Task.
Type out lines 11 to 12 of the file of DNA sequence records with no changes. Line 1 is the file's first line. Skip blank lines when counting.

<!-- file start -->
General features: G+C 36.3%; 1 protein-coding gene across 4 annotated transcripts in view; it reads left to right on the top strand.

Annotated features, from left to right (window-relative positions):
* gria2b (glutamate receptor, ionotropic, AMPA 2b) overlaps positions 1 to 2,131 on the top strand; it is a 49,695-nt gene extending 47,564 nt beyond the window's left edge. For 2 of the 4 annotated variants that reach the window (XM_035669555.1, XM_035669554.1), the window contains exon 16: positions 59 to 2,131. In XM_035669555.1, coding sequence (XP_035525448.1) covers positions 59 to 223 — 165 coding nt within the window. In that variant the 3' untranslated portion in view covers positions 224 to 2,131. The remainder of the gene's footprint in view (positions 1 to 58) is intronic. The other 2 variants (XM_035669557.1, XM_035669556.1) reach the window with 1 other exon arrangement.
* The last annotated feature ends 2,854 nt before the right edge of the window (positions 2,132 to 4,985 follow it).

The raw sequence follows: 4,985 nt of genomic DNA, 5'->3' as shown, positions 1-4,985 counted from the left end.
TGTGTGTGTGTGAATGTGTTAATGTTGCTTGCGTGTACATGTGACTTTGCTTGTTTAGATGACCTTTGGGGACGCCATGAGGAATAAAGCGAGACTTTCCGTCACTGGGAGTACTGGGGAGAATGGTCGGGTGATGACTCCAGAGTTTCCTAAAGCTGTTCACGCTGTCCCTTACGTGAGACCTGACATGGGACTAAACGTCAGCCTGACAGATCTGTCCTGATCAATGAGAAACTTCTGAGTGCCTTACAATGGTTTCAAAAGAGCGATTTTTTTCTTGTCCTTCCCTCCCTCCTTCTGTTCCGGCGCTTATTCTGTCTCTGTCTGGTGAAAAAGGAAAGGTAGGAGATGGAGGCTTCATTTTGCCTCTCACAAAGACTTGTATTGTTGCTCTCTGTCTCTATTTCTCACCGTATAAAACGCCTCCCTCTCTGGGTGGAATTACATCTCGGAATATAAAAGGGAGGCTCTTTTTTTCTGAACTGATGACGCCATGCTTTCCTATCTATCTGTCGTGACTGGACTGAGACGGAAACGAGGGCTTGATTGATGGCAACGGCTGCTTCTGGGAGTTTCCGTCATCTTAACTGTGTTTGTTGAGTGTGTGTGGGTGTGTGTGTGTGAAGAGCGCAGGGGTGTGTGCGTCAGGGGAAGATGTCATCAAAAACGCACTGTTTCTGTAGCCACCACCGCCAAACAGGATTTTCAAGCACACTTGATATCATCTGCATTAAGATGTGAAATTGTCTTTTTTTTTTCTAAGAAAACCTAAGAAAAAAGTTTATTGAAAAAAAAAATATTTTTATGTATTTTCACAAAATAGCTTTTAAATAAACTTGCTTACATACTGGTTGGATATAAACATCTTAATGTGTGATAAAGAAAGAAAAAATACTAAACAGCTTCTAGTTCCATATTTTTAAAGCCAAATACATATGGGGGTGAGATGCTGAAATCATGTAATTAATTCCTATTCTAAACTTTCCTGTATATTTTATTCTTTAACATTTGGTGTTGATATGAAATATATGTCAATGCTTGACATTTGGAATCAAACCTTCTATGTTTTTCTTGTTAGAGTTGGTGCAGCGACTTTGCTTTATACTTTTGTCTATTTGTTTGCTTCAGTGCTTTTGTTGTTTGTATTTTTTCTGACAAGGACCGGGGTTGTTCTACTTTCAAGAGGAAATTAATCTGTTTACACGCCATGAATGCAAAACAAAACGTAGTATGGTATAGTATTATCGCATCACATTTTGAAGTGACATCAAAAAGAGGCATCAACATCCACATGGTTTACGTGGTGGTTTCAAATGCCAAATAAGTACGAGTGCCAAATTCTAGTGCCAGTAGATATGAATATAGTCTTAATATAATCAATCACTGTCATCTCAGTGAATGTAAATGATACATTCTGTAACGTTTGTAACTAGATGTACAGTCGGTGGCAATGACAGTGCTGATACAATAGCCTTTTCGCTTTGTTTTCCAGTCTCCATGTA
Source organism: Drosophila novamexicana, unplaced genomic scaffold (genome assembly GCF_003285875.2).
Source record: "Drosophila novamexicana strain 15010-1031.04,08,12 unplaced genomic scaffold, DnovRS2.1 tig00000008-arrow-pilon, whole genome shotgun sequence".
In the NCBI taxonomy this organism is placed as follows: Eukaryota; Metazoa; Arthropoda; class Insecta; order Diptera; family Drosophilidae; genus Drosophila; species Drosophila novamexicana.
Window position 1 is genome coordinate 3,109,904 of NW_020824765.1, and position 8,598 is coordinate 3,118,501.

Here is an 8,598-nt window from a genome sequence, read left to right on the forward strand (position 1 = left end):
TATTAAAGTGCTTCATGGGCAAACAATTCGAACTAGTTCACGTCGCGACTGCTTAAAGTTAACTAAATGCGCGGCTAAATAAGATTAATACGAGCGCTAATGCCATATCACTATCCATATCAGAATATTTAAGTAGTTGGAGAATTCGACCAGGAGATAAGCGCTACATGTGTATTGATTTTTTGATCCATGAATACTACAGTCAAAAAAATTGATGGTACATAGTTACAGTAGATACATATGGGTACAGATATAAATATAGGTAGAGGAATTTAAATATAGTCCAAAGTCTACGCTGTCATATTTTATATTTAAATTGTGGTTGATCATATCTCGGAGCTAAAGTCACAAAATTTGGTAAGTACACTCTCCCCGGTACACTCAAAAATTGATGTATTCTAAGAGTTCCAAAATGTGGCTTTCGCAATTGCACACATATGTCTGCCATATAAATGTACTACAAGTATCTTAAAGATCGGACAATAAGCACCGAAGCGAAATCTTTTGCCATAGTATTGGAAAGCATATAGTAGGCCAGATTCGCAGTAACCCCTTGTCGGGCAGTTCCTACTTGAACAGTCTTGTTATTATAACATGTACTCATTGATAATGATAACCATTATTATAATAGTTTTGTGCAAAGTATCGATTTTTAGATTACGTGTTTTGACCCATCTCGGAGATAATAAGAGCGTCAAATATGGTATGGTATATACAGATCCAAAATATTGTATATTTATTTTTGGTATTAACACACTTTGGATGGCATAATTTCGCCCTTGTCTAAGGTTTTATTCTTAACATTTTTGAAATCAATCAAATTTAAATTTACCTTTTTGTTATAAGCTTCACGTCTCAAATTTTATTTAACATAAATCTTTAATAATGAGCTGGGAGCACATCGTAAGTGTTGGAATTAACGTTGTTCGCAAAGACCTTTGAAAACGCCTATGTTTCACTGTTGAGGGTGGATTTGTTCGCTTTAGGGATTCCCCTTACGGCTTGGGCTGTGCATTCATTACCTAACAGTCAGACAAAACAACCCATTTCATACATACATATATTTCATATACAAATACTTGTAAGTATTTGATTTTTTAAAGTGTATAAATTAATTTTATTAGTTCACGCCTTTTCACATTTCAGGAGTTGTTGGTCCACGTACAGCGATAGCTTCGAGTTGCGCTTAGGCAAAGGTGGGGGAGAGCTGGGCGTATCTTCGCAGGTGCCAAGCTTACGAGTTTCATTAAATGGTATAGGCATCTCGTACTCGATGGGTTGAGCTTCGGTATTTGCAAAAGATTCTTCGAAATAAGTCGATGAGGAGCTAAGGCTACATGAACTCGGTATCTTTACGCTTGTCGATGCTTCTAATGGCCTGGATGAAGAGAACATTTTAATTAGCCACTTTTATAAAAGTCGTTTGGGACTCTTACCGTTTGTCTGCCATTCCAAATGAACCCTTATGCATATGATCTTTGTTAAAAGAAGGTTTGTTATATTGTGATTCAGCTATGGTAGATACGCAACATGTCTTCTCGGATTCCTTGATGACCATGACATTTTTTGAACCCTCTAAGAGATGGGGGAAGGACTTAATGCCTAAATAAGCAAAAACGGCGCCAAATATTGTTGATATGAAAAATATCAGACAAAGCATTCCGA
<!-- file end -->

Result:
Here is an 8,598-nt window from a genome sequence, read left to right on the forward strand (position 1 = left end):
TATTAAAGTGCTTCATGGGCAAACAATTCGAACTAGTTCACGTCGCGACTGCTTAAAGTTAACTAAATGCGCGGCTAAATAAGATTAATACGAGCGCTAATGCCATATCACTATCCATATCAGAATATTTAAGTAGTTGGAGAATTCGACCAGGAGATAAGCGCTACATGTGTATTGATTTTTTGATCCATGAATACTACAGTCAAAAAAATTGATGGTACATAGTTACAGTAGATACATATGGGTACAGATATAAATATAGGTAGAGGAATTTAAATATAGTCCAAAGTCTACGCTGTCATATTTTATATTTAAATTGTGGTTGATCATATCTCGGAGCTAAAGTCACAAAATTTGGTAAGTACACTCTCCCCGGTACACTCAAAAATTGATGTATTCTAAGAGTTCCAAAATGTGGCTTTCGCAATTGCACACATATGTCTGCCATATAAATGTACTACAAGTATCTTAAAGATCGGACAATAAGCACCGAAGCGAAATCTTTTGCCATAGTATTGGAAAGCATATAGTAGGCCAGATTCGCAGTAACCCCTTGTCGGGCAGTTCCTACTTGAACAGTCTTGTTATTATAACATGTACTCATTGATAATGATAACCATTATTATAATAGTTTTGTGCAAAGTATCGATTTTTAGATTACGTGTTTTGACCCATCTCGGAGATAATAAGAGCGTCAAATATGGTATGGTATATACAGATCCAAAATATTGTATATTTATTTTTGGTATTAACACACTTTGGATGGCATAATTTCGCCCTTGTCTAAGGTTTTATTCTTAACATTTTTGAAATCAATCAAATTTAAATTTACCTTTTTGTTATAAGCTTCACGTCTCAAATTTTATTTAACATAAATCTTTAATAATGAGCTGGGAGCACATCGTAAGTGTTGGAATTAACGTTGTTCGCAAAGACCTTTGAAAACGCCTATGTTTCACTGTTGAGGGTGGATTTGTTCGCTTTAGGGATTCCCCTTACGGCTTGGGCTGTGCATTCATTACCTAACAGTCAGACAAAACAACCCATTTCATACATACATATATTTCATATACAAATACTTGTAAGTATTTGATTTTTTAAAGTGTATAAATTAATTTTATTAGTTCACGCCTTTTCACATTTCAGGAGTTGTTGGTCCACGTACAGCGATAGCTTCGAGTTGCGCTTAGGCAAAGGTGGGGGAGAGCTGGGCGTATCTTCGCAGGTGCCAAGCTTACGAGTTTCATTAAATGGTATAGGCATCTCGTACTCGATGGGTTGAGCTTCGGTATTTGCAAAAGATTCTTCGAAATAAGTCGATGAGGAGCTAAGGCTACATGAACTCGGTATCTTTACGCTTGTCGATGCTTCTAATGGCCTGGATGAAGAGAACATTTTAATTAGCCACTTTTATAAAAGTCGTTTGGGACTCTTACCGTTTGTCTGCCATTCCAAATGAACCCTTATGCATATGATCTTTGTTAAAAGAAGGTTTGTTATATTGTGATTCAGCTATGGTAGATACGCAACATGTCTTCTCGGATTCCTTGATGACCATGACATTTTTTGAACCCTCTAAGAGATGGGGGAAGGACTTAATGCCTAAATAAGCAAAAACGGCGCCAAATATTGTTGATATGAAAAATATCAGACAAAGCATTCCGA